Sunday, 2 November 2014
There's A Beer For That
I'm standing in a crowded bar on the 28th floor of Millbank Tower in Pimlico and I'm surrounded by people in suits. This has made me uncomfortable, I'm very much a jeans and trainers kinda guy and I find it difficult to associate people clad in suits with the beer industry. Perhaps I'm partially blinded by my craft beer blinkers and cautiously optimistic perspective. I'm handed a shot glass filled with Fuller's Vintage Ale which has been meticulously paired with a cheese pastry twist. It's not exactly the most inspiring combination but thankfully I'm not here for a culinary experience, I'm here as a member of the press to witness the relaunch of the much maligned Let There Be Beer campaign.
But first, a little transparency on my part. I first got in contact with Frank, the PR agency behind the campaign, several months ago. They had tweeted a picture of some 'his and hers' beer glasses and while the 'his' glass contained beer the 'her' glass appeared to contain something resembling Ribena. I'm sure there was no real intention to offend but it did. I decided to take it upon myself to email them and tell them why this wasn't good enough and that they had a responsibility as beer communicators to offer something better. It got me on their press list at any rate.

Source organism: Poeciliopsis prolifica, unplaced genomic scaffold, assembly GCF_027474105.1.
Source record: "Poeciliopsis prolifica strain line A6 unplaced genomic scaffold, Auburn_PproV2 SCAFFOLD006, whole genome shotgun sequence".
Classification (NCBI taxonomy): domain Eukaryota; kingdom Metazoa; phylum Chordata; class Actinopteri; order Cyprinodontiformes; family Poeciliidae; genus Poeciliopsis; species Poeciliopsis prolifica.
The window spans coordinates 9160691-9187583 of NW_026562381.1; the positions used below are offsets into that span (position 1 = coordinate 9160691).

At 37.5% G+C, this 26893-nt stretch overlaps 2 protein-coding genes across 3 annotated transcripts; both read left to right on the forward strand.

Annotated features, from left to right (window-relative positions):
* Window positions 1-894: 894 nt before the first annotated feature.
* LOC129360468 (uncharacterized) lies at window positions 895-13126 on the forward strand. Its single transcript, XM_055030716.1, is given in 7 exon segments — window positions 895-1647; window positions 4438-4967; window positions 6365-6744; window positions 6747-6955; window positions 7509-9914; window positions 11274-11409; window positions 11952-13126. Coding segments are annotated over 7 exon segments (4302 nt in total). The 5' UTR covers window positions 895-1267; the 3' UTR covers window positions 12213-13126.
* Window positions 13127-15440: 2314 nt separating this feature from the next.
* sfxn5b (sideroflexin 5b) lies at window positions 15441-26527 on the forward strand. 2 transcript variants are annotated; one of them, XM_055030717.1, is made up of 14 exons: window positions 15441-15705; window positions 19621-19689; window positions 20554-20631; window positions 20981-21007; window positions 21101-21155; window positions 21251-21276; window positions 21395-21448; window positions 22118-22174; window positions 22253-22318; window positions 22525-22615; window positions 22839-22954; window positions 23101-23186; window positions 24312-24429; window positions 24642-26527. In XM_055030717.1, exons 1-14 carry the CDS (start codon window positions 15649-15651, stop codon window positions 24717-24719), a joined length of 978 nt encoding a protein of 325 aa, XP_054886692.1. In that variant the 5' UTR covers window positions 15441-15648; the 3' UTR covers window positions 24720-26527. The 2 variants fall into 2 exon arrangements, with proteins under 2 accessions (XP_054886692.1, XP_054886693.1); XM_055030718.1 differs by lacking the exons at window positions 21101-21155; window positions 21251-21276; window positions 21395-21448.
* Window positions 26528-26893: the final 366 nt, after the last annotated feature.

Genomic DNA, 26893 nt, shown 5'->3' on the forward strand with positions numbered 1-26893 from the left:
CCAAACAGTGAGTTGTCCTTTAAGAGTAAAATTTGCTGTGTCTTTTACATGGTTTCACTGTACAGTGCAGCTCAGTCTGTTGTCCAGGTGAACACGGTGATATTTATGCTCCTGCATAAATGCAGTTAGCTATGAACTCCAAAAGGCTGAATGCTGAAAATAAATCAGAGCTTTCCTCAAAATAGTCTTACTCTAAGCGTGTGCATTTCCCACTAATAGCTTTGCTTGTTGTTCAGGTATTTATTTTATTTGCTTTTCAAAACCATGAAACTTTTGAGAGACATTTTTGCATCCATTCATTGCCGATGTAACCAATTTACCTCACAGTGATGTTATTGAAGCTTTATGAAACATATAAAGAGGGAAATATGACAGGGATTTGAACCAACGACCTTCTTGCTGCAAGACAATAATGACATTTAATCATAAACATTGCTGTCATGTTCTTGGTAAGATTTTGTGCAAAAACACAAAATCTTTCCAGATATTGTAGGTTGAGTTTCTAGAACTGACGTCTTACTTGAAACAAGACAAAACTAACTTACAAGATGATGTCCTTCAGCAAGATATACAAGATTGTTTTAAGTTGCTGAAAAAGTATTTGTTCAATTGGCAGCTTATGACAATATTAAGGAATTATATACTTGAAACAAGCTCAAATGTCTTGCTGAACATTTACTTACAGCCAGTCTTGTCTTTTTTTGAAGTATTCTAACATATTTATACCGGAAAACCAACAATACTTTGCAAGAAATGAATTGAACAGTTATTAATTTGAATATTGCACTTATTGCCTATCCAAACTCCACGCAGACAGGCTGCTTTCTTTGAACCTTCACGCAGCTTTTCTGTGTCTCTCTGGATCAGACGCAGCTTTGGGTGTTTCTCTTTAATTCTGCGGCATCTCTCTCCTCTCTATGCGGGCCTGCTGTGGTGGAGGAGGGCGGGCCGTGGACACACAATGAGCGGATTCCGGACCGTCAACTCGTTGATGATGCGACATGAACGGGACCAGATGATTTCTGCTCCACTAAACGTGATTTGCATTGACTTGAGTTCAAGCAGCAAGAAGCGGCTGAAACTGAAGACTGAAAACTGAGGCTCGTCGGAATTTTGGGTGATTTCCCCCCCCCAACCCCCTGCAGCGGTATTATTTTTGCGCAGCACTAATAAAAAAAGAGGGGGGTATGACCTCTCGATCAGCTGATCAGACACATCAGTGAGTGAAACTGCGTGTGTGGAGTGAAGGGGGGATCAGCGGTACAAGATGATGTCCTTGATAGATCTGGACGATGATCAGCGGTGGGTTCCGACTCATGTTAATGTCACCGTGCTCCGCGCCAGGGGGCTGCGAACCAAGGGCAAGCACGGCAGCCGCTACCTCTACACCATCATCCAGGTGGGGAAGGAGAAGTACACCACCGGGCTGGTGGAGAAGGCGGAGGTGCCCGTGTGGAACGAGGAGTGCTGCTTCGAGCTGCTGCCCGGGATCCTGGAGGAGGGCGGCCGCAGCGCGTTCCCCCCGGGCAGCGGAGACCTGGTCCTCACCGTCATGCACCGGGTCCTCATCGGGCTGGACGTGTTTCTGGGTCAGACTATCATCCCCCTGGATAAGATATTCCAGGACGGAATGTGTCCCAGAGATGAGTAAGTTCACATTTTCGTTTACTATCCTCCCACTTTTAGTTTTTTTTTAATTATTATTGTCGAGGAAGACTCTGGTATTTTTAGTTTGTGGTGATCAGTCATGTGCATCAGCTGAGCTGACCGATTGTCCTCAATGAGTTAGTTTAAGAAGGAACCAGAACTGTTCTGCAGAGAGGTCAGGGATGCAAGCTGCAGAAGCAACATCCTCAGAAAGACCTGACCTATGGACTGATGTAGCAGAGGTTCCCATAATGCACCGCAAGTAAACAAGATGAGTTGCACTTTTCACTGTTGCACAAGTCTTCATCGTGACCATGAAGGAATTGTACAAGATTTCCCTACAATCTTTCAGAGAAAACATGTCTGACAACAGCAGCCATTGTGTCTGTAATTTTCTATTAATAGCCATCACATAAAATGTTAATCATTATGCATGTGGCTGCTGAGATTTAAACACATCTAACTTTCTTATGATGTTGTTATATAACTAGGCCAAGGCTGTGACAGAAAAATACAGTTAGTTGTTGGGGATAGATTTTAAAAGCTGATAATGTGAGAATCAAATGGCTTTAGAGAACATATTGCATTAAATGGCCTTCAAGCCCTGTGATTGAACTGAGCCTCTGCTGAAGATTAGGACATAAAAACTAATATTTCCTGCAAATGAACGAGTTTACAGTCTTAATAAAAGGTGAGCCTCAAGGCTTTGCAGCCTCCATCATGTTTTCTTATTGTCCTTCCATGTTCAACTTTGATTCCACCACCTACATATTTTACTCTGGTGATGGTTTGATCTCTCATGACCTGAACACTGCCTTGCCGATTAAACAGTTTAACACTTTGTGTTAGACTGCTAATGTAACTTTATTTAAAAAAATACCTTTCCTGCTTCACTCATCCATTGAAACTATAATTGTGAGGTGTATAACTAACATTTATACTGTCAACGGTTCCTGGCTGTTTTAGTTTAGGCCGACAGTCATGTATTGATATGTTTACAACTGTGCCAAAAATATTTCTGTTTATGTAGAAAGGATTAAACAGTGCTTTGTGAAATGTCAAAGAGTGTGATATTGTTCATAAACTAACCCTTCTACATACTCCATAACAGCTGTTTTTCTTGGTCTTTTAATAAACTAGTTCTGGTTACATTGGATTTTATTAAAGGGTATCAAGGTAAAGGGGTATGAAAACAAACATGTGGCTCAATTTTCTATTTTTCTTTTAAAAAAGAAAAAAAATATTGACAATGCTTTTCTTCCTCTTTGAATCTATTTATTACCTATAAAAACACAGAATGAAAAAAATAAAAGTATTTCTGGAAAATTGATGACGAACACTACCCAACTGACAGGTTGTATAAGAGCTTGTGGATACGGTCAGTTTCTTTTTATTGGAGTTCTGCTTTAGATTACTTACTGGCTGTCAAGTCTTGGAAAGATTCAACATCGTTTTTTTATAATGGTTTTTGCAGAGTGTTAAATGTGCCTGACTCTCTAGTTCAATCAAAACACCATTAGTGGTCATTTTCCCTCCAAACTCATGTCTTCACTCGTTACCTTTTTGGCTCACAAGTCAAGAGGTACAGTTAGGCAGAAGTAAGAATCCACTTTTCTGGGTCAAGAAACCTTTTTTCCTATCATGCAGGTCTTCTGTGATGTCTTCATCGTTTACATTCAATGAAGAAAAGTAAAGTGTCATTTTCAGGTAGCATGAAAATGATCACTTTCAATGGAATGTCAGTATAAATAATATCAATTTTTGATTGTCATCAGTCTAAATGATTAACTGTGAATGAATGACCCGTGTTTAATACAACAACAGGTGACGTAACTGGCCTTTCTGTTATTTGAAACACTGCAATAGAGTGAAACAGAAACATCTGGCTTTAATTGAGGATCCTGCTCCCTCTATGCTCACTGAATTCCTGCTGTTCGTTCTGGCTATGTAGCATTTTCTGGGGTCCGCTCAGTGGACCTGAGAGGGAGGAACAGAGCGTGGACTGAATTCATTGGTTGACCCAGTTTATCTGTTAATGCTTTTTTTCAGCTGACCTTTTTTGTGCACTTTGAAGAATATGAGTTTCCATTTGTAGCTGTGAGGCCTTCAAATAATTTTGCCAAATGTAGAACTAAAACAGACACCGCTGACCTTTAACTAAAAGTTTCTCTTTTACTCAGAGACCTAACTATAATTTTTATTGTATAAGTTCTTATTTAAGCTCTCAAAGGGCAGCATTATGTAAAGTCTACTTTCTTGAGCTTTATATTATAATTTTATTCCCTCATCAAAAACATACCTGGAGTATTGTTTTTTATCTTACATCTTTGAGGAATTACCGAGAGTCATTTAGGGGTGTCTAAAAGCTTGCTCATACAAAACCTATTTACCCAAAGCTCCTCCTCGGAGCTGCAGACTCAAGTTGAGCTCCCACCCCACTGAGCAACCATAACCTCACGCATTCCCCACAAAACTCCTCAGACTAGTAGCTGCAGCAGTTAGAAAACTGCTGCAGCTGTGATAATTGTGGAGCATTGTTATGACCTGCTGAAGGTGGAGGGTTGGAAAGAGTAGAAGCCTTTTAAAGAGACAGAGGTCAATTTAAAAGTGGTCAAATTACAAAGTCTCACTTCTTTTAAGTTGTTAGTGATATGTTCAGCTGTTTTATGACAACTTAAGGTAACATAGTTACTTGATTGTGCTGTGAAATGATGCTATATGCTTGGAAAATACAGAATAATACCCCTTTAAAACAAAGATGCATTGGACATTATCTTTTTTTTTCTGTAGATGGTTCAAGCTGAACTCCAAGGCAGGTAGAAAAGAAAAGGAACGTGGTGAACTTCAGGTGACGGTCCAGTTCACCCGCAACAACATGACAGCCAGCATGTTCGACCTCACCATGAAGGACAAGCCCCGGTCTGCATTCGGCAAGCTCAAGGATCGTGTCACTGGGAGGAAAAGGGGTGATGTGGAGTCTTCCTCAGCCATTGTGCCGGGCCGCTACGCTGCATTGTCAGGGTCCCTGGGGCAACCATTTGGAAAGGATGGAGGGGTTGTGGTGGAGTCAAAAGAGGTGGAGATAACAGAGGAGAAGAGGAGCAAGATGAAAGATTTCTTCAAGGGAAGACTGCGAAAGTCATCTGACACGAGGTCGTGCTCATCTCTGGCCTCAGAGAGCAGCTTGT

Fast forward a couple of months and I'm at the European Beer Bloggers Conference in Dublin enjoying some lunch and lashings of unfiltered Pilsner Urquell. Myself, Chris Hall and Craig Heap are approached by representatives from Frank PR and are quizzed about what we thought was wrong with their existing campaign. In our inebriated state we probably gave them far too much free information and they were recording our conversation (we had agreed for them to do this). At the end of our chat they hand us a USB stick each that contains a few details about the next stages of their campaign but it's all pretty run of the mill stuff with no mention of a grander plan.
It's now August and I'm on my way to the trade session at the Great British Beer Festival. I'd agreed to meet with the same two reps from Frank PR for a morning coffee and a chat about their future plans. Against my better judgement I thought it might be worthwhile to give Let There Be Beer another chance. They used me as a sounding board for a few of their ideas but ultimately I tell them that I wouldn't be interested in working with them unless I saw some genuine change in their practices. I was not paid nor did I ask for payment, to be honest the conversation never got that far and I didn't feel that it was a terribly worthwhile avenue to pursue as a writer.
They tell me a big change is coming but I had no idea what this was going to involve at this stage. I had little to do with them after this meeting bar a brief exchange about a poorly constructed infographic they put together for Cask Ale Week. Once again I felt incensed to contact them about the misinformation in the graphic, they took it offline and then invited me to the press launch that I am now attending.
We're ushered into an adjacent room, Chris is with me once again and he sensibly decides to take notes while I just sit there, drink beer and develop increasingly deepening feelings of cynicism. Soon the presentation starts with a brief overview of Let There Be Beer and what it 'achieved' over the 18 months since its inception. Then they unveil what it is that they've been working away on these last few months, the newly rebranded campaign; There's a Beer for That brought to you by the newly formed Britain's Beer Alliance.